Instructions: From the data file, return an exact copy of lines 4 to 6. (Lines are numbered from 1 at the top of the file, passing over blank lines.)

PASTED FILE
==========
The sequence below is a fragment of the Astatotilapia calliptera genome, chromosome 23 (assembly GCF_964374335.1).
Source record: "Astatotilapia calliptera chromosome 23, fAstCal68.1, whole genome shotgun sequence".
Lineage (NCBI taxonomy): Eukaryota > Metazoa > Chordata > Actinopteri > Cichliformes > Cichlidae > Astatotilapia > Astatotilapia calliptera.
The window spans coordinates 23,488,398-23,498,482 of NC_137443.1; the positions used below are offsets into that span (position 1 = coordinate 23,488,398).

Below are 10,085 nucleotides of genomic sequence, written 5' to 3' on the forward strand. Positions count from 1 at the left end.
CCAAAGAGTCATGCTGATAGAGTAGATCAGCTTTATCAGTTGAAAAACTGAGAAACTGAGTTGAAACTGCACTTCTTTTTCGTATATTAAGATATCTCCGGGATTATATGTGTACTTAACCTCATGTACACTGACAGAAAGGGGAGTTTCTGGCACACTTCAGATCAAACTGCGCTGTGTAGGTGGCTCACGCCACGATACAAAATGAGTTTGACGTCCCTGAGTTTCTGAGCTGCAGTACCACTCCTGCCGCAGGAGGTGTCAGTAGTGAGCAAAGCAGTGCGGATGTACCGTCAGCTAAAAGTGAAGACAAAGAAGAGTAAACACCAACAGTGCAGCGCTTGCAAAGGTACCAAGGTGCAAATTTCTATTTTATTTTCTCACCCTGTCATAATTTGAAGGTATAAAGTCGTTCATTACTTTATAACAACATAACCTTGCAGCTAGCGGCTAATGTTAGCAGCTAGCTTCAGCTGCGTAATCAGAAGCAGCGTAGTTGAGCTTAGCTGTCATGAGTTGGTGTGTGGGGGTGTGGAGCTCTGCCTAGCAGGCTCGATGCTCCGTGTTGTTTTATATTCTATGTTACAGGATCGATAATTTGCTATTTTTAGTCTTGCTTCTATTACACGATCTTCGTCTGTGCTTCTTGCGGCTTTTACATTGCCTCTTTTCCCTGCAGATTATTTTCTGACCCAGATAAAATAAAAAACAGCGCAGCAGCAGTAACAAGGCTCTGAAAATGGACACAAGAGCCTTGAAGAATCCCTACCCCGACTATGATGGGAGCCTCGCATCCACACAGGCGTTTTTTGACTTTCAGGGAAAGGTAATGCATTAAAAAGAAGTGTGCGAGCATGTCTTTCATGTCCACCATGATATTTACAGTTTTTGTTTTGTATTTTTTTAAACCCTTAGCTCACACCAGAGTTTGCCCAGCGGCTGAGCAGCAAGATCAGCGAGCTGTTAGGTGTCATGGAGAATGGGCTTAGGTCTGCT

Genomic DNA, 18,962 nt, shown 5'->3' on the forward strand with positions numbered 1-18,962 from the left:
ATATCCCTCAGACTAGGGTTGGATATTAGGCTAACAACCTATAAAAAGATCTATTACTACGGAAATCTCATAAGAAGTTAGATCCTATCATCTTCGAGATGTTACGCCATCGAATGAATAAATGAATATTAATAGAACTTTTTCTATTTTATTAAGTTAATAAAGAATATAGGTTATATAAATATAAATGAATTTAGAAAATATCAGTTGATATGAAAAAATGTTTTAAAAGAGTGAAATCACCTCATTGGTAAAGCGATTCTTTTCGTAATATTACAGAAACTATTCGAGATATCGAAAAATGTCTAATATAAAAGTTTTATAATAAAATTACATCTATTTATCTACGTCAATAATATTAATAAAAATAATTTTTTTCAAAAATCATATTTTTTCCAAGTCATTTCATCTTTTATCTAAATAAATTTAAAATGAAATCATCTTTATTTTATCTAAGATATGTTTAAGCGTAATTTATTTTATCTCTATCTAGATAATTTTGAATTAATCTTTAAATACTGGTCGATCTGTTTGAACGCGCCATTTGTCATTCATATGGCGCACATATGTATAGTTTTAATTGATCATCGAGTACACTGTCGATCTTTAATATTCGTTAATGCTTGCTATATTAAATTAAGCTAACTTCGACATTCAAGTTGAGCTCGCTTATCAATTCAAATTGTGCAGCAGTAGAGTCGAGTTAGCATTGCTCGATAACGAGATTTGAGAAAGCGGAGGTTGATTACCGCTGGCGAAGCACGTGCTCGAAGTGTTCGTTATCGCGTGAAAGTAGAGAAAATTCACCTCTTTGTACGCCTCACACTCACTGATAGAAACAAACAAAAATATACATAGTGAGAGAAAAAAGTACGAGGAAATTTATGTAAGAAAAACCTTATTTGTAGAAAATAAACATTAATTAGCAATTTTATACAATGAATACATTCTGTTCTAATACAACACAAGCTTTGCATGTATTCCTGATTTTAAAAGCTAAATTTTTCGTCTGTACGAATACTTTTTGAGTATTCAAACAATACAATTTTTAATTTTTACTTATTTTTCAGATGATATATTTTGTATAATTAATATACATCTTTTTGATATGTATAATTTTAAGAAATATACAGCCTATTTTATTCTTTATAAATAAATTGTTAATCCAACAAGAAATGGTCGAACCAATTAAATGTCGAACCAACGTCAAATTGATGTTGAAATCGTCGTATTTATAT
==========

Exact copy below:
The window spans coordinates 23,488,398-23,498,482 of NC_137443.1; the positions used below are offsets into that span (position 1 = coordinate 23,488,398).

Below are 10,085 nucleotides of genomic sequence, written 5' to 3' on the forward strand. Positions count from 1 at the left end.
CCAAAGAGTCATGCTGATAGAGTAGATCAGCTTTATCAGTTGAAAAACTGAGAAACTGAGTTGAAACTGCACTTCTTTTTCGTATATTAAGATATCTCCGGGATTATATGTGTACTTAACCTCATGTACACTGACAGAAAGGGGAGTTTCTGGCACACTTCAGATCAAACTGCGCTGTGTAGGTGGCTCACGCCACGATACAAAATGAGTTTGACGTCCCTGAGTTTCTGAGCTGCAGTACCACTCCTGCCGCAGGAGGTGTCAGTAGTGAGCAAAGCAGTGCGGATGTACCGTCAGCTAAAAGTGAAGACAAAGAAGAGTAAACACCAACAGTGCAGCGCTTGCAAAGGTACCAAGGTGCAAATTTCTATTTTATTTTCTCACCCTGTCATAATTTGAAGGTATAAAGTCGTTCATTACTTTATAACAACATAACCTTGCAGCTAGCGGCTAATGTTAGCAGCTAGCTTCAGCTGCGTAATCAGAAGCAGCGTAGTTGAGCTTAGCTGTCATGAGTTGGTGTGTGGGGGTGTGGAGCTCTGCCTAGCAGGCTCGATGCTCCGTGTTGTTTTATATTCTATGTTACAGGATCGATAATTTGCTATTTTTAGTCTTGCTTCTATTACACGATCTTCGTCTGTGCTTCTTGCGGCTTTTACATTGCCTCTTTTCCCTGCAGATTATTTTCTGACCCAGATAAAATAAAAAACAGCGCAGCAGCAGTAACAAGGCTCTGAAAATGGACACAAGAGCCTTGAAGAATCCCTACCCCGACTATGATGGGAGCCTCGCATCCACACAGGCGTTTTTTGACTTTCAGGGAAAGGTAATGCATTAAAAAGAAGTGTGCGAGCATGTCTTTCATGTCCACCATGATATTTACAGTTTTTGTTTTGTATTTTTTTAAACCCTTAGCTCACACCAGAGTTTGCCCAGCGGCTGAGCAGCAAGATCAGCGAGCTGTTAGGTGTCATGGAGAATGGGCTTAGGTCTGCT